Our largest City Regions, growth corridors and Combined Authorities are the locus of much of the economic growth that is expected to occur and will in turn drive housing need. As it stands, there is nothing in the NPPF or planning guidance to ensure that these areas plan positively for housing growth. Government is holding local authorities that are recipients of housing deals to account, but there is no wider or proactive mechanism for ensuring that some of the economically most dynamic areas of the country play their full role in meeting housing need.
The Chancellor (working with MHCLG) could set expectations for ambitious plans and delivery for such areas. This would go beyond a mere “minimum” position as suggested by the standard method for calculating housing need. Under such arrangements, growth areas would be required to demonstrate how, through their local plans and joint spatial plans, they are going beyond planning for the minimum level of need.
Recent revisions to the National Planning Policy Framework have also diluted the requirement for local planning authorities to take into account the relationship between the economy of their area and the homes that are required. Reintroducing an explicit requirement to plan for the economic needs of a local area, including the housing that is needed as a result, would help to ensure that local plans are positively prepared. This could easily be achieved through a simple revision of the NPPF.
Providing a financial payment or “premium” for local authorities that plan significantly above minimum levels of housing need might incentivise a more positive approach to planning and provide funding support for infrastructure, place making and sustainability investments.
This could be structured as a one off premium associated with planning for set thresholds above a minimum figure. This could be introduced at local plan formal adoption stage to provide an early incentive.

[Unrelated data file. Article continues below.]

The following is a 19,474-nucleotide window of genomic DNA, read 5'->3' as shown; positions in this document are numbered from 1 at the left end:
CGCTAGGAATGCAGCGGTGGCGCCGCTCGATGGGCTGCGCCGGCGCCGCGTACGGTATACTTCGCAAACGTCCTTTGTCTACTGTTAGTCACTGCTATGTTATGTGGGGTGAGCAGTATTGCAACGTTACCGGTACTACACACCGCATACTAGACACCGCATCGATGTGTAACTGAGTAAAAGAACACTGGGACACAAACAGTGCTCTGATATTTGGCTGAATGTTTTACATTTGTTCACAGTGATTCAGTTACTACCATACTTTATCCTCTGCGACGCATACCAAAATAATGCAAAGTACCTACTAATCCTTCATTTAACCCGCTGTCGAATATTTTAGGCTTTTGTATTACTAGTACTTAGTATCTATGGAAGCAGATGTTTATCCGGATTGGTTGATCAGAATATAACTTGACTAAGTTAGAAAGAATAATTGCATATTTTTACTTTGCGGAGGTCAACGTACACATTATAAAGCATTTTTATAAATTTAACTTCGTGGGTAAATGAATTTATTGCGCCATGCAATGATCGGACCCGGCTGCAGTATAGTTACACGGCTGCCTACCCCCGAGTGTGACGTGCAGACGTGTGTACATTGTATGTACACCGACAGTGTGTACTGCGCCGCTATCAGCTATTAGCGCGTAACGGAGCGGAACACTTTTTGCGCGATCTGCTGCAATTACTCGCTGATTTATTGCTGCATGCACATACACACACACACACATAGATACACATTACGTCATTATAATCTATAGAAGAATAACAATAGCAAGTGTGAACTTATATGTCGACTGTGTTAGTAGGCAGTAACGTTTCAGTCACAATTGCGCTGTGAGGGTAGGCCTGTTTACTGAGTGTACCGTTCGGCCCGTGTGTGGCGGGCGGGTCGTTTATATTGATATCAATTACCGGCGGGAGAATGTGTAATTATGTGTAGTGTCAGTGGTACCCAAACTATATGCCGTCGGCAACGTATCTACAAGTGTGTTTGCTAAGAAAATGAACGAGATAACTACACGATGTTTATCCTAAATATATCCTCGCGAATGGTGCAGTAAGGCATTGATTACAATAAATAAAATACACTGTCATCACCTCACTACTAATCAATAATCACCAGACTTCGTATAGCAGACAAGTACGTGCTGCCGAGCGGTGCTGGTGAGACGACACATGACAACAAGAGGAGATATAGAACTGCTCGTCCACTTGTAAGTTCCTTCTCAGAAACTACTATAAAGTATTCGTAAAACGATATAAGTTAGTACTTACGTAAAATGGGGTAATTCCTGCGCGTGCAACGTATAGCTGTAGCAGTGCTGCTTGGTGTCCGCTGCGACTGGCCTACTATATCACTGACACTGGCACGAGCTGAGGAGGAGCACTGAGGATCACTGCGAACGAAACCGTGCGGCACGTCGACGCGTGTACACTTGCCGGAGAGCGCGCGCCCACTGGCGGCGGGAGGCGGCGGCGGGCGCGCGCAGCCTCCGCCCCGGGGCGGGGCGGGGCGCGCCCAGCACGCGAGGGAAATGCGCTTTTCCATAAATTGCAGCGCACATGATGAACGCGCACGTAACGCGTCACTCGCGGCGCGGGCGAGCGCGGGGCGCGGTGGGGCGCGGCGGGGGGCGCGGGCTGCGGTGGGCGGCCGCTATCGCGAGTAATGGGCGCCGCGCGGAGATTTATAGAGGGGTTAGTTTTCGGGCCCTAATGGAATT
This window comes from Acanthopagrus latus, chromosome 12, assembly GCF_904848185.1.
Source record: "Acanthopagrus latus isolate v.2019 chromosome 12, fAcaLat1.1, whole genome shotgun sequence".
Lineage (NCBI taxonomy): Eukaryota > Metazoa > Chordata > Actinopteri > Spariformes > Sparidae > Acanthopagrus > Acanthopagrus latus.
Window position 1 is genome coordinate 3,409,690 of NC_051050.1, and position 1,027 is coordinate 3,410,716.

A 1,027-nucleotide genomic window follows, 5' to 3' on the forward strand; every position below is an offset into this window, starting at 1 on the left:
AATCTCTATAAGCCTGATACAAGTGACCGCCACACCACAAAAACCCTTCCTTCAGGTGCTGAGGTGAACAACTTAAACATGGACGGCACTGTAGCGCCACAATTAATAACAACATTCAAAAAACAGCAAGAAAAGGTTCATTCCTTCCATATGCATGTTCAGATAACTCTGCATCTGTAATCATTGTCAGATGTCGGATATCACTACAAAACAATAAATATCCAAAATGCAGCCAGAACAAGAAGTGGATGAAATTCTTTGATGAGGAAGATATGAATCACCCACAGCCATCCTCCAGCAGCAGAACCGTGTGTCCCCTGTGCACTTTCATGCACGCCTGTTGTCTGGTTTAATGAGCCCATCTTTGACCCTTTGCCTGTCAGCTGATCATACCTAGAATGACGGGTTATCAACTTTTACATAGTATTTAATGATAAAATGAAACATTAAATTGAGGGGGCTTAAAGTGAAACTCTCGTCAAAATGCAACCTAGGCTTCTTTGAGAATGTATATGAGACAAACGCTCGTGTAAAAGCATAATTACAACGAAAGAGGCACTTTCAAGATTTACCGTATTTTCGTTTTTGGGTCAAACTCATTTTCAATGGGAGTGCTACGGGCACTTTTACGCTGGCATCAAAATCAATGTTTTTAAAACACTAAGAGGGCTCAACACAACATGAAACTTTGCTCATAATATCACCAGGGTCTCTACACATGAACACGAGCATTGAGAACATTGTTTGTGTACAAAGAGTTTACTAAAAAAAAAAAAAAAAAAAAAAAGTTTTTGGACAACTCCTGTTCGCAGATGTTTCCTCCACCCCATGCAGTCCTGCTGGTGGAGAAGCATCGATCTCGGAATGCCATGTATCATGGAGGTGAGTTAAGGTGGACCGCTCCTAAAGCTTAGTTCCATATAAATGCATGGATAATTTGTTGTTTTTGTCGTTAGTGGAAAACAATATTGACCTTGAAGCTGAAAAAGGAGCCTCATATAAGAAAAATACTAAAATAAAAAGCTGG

Alternatively, the Chancellor might look at introducing a “specific grant” in relation to boosting housing delivery to supplement the local government financial settlement annually. This could be linked to the number of homes completed or alternatively granted planning permission over the preceding year. Such a grant might be used to address issues of marginal viability or to contribute to the funding of infrastructure. This would not be a substitute for developer contributions and would instead work alongside and augment these.
The population of England is ageing and there is a well-documented issue with the under occupation of larger homes. This can in turn create access issues for growing households requiring larger properties, and pressures at points on the housing ladder.
The Chancellor could consider the introduction of incentives for “downsizing” households moving to housing products for older people. Introducing a stamp duty exemption on such products might incentivise moves and enhance availability of larger homes for families and larger households. The availability of such incentives and an increase in household demand would also stimulate further development activity in this sector of the housing market, thereby contributing to boosting supply.
25 October 2018
Senior Planner, Economics